Salvage Logging

Posted: December 26, 2011

Salvage loggingSalvage logging is the process of selective harvesting dead or diseased trees to improve the general health of a forest, especially in a protected growingareas.

There as been some controversy in the past as to how salvage logging impacts the forest, but most of the controversy involves traditional mechanical logging methods.

We are proud to say that 100% of the Doug Fir standing dead timber we produced in 2010 was exclusively harvested under the first timber sale available under the Healthy Forest Restoration Act (HFRA).  Specifically the USDA Forest Service planned and authorized project was the Middle East Fork Fuel Reduction Stewardship projects I & II. For reference the project identification is AG-082B1-C-10-0004.

The Middle East Fork Fuel Reduction projects were authorized under the Healthy Forest Restoration Act and passed into law by the U.S. Congress and President Bush in 2002. The HFRA specifically specifically address a growing concern regarding the wild fire risks in the Wildland – Urban interface.

The need for the fuel reduction process developed as an after effect of the huge 2000 Bitterroot Valley forest fires that burned over 300,000 acres. The effect of the fire along its perimeter boundary stressed adjacent timber, coupled with severe drought created the perfect environment for Douglas Fir bark beetles to explode from a passive endemic existence to a virulent epidemic condition that impacted most of the remaining National Forest that was not burned in the fires.

The USDA Forest Service Contract was specific in delineating the areas for harvest treatment, the methodology, which as strictly helicopter logging, as well as specifically delineating the included timber to remove as well as the trees to remain uncut. Every truck load of timber was strictly accounted by truck ticket and weight measure as to its destination for volume and stumpage payment requirements.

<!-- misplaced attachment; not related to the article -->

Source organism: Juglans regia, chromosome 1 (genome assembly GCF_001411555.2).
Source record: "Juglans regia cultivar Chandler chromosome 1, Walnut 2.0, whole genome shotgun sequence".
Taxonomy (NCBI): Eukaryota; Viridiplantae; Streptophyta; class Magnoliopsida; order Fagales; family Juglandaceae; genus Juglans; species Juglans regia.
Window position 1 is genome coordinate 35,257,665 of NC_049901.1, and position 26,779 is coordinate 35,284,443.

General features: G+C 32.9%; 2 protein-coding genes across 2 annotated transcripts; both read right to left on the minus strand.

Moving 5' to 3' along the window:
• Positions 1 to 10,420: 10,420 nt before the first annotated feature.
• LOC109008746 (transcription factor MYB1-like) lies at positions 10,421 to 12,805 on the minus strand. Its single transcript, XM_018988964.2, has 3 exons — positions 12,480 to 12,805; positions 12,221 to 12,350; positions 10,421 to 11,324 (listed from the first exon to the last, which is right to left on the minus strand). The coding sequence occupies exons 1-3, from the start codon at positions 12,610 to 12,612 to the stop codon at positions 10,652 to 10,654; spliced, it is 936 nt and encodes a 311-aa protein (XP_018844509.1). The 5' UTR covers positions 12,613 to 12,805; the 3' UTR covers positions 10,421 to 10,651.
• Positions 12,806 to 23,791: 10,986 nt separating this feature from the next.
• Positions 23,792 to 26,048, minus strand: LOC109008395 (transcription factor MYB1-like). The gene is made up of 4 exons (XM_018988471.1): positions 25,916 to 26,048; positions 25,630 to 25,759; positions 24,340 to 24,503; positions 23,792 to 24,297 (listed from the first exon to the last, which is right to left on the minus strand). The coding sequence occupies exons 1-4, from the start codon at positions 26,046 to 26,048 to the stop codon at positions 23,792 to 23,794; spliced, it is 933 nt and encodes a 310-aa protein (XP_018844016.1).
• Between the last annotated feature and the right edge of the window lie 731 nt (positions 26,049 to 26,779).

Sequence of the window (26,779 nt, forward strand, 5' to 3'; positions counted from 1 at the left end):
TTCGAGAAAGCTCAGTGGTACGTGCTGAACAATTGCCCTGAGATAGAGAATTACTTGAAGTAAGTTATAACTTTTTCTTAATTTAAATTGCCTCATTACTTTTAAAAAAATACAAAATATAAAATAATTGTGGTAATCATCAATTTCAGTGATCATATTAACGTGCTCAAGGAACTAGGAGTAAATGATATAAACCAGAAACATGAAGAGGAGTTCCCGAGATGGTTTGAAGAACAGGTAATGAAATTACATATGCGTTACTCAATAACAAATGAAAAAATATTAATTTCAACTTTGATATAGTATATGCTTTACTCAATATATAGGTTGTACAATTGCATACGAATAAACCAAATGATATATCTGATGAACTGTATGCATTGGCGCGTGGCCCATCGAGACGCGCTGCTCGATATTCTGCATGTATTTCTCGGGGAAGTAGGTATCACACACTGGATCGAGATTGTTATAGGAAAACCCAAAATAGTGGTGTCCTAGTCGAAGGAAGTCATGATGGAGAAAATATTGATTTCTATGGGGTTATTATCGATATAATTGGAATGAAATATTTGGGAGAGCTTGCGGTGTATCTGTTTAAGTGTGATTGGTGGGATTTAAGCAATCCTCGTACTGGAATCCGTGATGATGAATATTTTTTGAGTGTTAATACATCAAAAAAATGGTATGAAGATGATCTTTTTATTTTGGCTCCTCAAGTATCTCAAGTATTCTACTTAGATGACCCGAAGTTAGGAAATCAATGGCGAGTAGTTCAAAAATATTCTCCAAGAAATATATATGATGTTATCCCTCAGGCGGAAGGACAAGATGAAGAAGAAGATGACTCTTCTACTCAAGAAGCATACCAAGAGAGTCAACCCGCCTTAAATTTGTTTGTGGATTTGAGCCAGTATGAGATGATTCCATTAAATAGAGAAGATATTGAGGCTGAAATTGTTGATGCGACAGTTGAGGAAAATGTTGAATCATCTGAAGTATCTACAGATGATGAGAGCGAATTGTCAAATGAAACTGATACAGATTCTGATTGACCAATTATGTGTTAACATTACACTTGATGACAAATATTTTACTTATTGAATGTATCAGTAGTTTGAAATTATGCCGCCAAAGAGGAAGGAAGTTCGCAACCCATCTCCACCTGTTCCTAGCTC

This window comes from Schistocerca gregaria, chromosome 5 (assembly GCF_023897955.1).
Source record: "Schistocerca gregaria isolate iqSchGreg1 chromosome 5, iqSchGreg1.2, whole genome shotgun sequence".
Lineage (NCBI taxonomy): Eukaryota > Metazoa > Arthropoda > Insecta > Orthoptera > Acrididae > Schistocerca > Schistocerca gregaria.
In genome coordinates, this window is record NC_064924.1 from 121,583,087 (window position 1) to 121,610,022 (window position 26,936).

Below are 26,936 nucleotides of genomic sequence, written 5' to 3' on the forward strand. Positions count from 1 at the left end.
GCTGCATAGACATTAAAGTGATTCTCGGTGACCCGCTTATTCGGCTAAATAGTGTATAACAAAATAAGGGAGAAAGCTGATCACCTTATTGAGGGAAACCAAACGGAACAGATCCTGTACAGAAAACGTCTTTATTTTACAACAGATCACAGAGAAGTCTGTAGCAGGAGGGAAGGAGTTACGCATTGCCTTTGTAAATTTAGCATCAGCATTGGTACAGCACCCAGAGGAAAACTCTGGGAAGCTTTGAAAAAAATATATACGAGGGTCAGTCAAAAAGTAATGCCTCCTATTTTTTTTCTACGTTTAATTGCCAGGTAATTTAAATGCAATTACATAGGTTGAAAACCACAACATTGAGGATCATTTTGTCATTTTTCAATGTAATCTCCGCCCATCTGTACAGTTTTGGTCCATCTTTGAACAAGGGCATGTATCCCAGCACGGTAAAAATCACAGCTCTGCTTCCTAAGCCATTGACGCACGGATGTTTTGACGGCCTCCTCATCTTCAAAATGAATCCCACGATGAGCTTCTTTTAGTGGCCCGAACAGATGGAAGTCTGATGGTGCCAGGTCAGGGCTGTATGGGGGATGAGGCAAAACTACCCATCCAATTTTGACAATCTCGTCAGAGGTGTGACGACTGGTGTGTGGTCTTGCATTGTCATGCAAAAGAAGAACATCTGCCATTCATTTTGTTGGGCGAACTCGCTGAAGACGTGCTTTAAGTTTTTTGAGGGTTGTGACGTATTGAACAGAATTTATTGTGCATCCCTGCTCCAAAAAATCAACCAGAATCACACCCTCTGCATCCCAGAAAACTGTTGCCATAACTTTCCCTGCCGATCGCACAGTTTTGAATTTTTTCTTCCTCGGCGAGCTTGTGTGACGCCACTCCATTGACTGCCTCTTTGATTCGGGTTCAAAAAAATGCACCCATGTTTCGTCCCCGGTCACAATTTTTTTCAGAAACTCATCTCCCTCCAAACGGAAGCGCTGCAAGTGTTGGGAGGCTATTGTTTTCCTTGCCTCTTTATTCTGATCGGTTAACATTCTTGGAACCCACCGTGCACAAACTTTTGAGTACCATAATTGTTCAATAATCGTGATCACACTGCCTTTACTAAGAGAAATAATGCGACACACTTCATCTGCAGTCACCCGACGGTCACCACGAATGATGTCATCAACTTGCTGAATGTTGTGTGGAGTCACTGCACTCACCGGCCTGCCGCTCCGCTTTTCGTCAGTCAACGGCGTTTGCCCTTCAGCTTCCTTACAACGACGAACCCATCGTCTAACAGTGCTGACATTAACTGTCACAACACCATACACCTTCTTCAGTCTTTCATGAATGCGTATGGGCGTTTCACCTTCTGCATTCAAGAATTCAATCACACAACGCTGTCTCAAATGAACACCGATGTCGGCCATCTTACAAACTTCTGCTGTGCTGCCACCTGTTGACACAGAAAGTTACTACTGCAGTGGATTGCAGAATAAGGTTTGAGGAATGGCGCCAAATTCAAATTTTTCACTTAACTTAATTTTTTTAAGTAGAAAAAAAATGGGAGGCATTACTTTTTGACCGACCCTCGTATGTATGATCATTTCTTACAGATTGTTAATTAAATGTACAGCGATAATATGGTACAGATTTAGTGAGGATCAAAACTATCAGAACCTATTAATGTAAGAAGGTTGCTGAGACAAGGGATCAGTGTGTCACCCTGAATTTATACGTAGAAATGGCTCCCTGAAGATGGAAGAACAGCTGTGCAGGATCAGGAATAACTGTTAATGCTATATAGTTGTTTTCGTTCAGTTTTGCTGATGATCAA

While the project was focussed on the fuel reduction benefits of removing the large standing dead Douglas Fir from the site, the US Fores Service silviculturist utilized the opportunity to concurrently remove sick, lame or “lazy” green timber that either showed signs of imminent mortality, damaged by mistletoe infection or most typical, positioned too close to residual Ponderosa Pine for good wild fire risk prevention for the preferred Pine.

We are so proud to say that all of our dead standing Douglas Fir timbers and beams are cut utilizing salvage logging methods that enhance our forest and drastically reduce the risk of future wild fires and beetle epidemics. Even if we can only salvage one flooring board from a dead standing tree we at Sustainable Lumber Company believe its worth it.